A Native American proverb says,
“Tell me a fact and I’ll learn. Tell me a truth and I’ll believe. But tell me a story and it will live in my heart forever.”
I didn’t know when I was in the thick of clinical care as an OT that my time spent with my coworkers in the hallways, conference rooms, or even at lunch talking about our caseloads and workloads was actually important and meaningful time. There were days when I would walk away from those impromptu meetings, feeling the weight and heaviness of patient care, and other times I would walk away feeling encouraged or affirmed. Even though there were reports to write and treatment sessions to plan, there was always a camaraderie and a need to talk about our work that brought us together in those informal storytelling moments.
I have been reflecting on this of late, because I now recognize that those times of talking, sharing, and storytelling was essential for my own professional identity, growth, learning, and personal well-being.
Sometimes a coworker would share with me a treatment she was doing with a patient. We would brainstorm other modifications, adaptations, and other supplies and equipment she could use. The stories that she told about her latest treatment session, always invariably turned out to be a learning moment for the both of us. Whether we realize it or not, when we tell each other stories about our work and our interactions, we all benefit from the shared wisdom and it improves our own practice.
I used to come home at the end of the day and have no words left for my family and friends. I had used all my words at work. But I realized that when I bottled the things that I had experienced or felt that day, it only served to fester in my heart and I carried them with me into the next work day. We tell stories as a way to be authentic in our work,so that we can process the days’ events. I know that I always felt better when I was able to share with a trusted coworker about my day.
When we laugh about a treatment session gone awry, when we celebrate our patient’s accomplishments, or when we talk about our struggles with our assessments or reports, we are building our professional identity. We are listening to each other and we are saying, “This is what we do, and this is who we are.” Studies have shown that a strong sense of professional identity is actually linked to a low level of burnout. The stories we share help to shape who we are—they encourage and strengthen our hearts during challenging times.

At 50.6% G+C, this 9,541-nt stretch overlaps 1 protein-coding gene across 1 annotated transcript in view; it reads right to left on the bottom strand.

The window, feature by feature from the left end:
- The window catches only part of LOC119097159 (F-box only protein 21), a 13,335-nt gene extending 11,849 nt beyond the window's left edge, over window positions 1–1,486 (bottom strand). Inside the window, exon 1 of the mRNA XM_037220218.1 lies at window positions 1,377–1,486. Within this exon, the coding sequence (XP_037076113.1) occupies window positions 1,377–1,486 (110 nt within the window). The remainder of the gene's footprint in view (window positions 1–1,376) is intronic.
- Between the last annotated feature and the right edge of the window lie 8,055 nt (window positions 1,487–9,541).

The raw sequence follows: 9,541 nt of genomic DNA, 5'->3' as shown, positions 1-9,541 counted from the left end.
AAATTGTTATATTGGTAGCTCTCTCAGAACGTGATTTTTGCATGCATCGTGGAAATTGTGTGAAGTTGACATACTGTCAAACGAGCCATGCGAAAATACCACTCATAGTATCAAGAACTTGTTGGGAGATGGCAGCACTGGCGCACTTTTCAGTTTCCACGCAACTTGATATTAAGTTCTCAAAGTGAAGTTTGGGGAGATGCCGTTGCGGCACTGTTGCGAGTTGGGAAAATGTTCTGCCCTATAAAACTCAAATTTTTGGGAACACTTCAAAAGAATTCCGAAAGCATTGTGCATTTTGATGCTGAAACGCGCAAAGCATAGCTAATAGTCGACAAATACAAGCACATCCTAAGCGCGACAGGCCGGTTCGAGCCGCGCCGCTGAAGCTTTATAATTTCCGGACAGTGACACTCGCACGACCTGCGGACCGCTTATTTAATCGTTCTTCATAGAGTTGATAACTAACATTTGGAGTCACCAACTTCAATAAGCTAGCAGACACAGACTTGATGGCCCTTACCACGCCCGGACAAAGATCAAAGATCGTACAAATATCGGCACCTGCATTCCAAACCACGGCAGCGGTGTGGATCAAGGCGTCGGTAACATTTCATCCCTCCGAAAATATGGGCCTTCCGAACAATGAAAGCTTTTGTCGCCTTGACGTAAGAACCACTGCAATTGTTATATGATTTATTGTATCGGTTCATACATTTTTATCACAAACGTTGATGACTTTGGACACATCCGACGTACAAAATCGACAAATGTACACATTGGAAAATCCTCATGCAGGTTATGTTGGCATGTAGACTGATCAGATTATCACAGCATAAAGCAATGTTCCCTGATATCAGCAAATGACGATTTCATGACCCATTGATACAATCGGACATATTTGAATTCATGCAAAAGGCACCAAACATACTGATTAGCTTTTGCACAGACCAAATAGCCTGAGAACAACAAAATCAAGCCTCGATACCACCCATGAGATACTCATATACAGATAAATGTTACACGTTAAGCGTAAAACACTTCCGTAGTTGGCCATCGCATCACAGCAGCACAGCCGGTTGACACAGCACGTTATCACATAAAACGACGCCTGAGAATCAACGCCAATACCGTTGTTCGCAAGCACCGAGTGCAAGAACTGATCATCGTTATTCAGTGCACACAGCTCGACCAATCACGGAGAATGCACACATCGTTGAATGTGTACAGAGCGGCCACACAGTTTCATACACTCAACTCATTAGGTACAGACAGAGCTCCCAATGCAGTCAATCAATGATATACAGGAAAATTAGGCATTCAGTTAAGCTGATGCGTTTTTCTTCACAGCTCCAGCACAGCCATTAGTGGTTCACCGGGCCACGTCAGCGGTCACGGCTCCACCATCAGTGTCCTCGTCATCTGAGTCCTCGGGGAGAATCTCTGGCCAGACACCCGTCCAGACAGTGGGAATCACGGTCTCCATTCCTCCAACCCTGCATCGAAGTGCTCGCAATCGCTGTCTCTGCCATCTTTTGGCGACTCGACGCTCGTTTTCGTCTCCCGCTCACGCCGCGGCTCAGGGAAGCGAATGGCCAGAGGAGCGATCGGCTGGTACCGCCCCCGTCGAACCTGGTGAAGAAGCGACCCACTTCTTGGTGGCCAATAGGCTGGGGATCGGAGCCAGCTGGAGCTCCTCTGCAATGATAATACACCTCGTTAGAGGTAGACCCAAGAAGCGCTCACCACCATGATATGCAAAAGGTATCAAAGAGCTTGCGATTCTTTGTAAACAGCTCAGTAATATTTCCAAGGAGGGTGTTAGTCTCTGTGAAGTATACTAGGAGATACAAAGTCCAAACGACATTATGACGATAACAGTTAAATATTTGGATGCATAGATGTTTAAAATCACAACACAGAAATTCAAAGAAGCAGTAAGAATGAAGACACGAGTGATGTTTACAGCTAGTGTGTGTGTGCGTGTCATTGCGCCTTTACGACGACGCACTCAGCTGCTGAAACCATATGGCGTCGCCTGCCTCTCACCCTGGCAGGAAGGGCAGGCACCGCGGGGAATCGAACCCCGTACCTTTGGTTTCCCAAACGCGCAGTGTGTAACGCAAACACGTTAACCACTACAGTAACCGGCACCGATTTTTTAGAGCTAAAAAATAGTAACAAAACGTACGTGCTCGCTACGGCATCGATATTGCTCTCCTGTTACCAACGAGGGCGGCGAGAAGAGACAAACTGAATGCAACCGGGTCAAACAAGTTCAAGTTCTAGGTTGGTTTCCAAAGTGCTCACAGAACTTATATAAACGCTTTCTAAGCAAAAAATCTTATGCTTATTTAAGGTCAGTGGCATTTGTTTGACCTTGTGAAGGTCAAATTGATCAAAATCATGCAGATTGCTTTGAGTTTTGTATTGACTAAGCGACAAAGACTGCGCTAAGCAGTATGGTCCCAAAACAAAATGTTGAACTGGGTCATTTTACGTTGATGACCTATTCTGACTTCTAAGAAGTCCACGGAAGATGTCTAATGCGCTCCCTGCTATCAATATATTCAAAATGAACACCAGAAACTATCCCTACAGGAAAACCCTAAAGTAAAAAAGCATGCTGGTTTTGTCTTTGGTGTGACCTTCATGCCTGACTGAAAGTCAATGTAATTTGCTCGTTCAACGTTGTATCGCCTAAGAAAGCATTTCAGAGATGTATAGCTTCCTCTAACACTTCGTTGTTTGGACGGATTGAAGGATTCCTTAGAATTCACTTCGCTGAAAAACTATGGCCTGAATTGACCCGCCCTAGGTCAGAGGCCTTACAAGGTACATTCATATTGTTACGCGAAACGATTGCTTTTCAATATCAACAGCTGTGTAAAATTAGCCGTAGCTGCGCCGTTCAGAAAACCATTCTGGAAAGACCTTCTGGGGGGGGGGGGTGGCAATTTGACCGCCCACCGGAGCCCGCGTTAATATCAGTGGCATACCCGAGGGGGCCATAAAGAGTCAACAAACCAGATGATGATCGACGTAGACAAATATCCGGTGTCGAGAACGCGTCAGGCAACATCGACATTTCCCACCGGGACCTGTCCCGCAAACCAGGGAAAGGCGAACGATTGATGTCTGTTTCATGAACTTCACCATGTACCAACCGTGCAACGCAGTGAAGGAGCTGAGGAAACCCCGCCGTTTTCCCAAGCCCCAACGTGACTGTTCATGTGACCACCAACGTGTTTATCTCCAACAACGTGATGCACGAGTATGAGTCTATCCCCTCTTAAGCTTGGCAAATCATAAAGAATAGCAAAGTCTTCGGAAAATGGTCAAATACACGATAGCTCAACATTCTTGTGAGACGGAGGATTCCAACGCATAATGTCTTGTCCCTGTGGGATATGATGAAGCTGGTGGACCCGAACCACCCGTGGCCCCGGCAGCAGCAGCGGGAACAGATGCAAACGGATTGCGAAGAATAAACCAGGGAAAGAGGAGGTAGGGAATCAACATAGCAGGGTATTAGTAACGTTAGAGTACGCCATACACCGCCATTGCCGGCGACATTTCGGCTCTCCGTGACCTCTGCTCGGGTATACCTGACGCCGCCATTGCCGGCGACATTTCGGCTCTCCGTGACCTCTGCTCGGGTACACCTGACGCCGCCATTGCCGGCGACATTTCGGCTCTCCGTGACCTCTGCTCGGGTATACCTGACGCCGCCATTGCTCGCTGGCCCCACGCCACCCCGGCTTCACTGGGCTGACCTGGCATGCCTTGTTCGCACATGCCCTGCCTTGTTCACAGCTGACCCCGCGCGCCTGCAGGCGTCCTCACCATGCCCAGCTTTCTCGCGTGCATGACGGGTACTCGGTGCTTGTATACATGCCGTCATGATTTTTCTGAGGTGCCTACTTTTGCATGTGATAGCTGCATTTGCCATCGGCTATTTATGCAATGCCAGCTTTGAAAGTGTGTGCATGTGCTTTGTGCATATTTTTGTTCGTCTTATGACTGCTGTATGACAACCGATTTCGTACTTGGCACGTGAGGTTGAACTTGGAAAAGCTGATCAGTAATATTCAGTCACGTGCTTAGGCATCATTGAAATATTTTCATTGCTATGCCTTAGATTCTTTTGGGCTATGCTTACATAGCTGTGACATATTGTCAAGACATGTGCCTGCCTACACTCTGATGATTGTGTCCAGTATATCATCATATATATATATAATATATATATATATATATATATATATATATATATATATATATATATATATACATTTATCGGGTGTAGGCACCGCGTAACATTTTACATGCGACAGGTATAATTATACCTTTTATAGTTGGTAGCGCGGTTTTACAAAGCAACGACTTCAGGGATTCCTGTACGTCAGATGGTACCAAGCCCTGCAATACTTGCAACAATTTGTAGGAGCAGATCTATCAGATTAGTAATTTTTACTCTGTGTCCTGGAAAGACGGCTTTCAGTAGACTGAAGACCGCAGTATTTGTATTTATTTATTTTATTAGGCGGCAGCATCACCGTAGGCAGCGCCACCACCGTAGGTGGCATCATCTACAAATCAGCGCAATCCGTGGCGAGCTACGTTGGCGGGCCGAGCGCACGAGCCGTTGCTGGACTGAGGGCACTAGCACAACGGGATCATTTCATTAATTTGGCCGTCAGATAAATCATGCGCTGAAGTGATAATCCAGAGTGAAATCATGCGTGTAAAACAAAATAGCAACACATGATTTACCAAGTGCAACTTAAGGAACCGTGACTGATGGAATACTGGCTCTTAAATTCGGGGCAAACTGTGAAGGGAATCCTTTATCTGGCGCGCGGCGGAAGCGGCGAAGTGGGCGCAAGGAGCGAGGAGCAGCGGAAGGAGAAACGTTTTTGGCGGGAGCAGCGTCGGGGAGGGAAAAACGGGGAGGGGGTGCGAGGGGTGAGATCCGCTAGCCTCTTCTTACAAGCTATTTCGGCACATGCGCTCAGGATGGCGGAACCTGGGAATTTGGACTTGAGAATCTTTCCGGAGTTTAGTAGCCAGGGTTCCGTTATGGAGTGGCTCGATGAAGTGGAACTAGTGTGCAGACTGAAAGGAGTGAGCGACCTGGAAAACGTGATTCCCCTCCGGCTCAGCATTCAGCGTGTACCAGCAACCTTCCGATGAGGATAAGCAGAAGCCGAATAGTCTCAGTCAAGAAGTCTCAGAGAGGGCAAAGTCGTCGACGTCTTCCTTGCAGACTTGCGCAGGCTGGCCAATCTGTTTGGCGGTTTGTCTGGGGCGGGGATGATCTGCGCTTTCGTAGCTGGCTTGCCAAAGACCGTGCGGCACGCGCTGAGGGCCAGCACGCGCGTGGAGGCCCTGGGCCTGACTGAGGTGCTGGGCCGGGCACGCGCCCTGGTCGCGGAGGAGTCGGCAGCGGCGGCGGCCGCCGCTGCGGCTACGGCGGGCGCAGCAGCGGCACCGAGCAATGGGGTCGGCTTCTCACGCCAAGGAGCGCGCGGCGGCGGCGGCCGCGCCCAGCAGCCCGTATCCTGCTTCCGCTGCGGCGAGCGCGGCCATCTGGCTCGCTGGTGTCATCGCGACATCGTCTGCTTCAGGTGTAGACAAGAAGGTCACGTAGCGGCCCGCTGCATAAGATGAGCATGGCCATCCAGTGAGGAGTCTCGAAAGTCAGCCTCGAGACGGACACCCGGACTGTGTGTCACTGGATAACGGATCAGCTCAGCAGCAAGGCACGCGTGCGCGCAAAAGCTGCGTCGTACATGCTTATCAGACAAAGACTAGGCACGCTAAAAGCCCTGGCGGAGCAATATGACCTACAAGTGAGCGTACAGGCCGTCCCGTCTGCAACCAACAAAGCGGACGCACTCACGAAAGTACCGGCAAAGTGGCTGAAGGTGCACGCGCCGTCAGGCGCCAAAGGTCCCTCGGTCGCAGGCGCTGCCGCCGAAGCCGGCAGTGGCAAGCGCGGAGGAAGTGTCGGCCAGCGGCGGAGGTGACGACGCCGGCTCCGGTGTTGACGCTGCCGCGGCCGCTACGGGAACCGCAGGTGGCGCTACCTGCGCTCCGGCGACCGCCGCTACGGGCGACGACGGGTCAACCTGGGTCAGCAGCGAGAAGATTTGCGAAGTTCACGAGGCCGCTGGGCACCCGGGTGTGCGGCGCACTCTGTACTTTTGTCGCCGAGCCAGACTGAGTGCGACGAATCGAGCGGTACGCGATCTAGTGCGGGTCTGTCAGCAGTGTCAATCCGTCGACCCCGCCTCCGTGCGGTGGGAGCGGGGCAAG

Nothing strengthens a sense of belonging like the words, “me too”. Through the stories we share, we remind each other that we are in this together, and that we are not alone. The stories about a patient who touched our heart, the stories about the encounter that didn’t go the way we expected, the stories about the a-ha moment we had during an assessment…those are the ones that help us to not only solidify our identity as professionals, but that we belong to this community of clinicians.
Yes, when our to-do lists are a mile long, it might feel like talking about our day with our teammates is a waste of time. But, sharing the stories of our work day, caseloads, and worries with each other helps us to learn, to lighten our burdens, to remember who we are, and to create a community of belonging.
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Adah is a Content Specialist at Practicing Excellence where she helps our faculty to create content that resonates and inspires other clinicians. She is an occupational therapist, who has worked in the past in the areas of home health, seating/mobility clinic, outpatient neuro and pediatrics, and most recently, special education in the schools. Her love of writing, researching, and learning led to her Master of Education where she specialized in health professional education and worked as a standardized patient educator at the University of Colorado Anschutz Medical Center. Adah is thrilled to be a part of Practicing Excellence, contributing to the education and empowerment of clinicians to find joy in their work.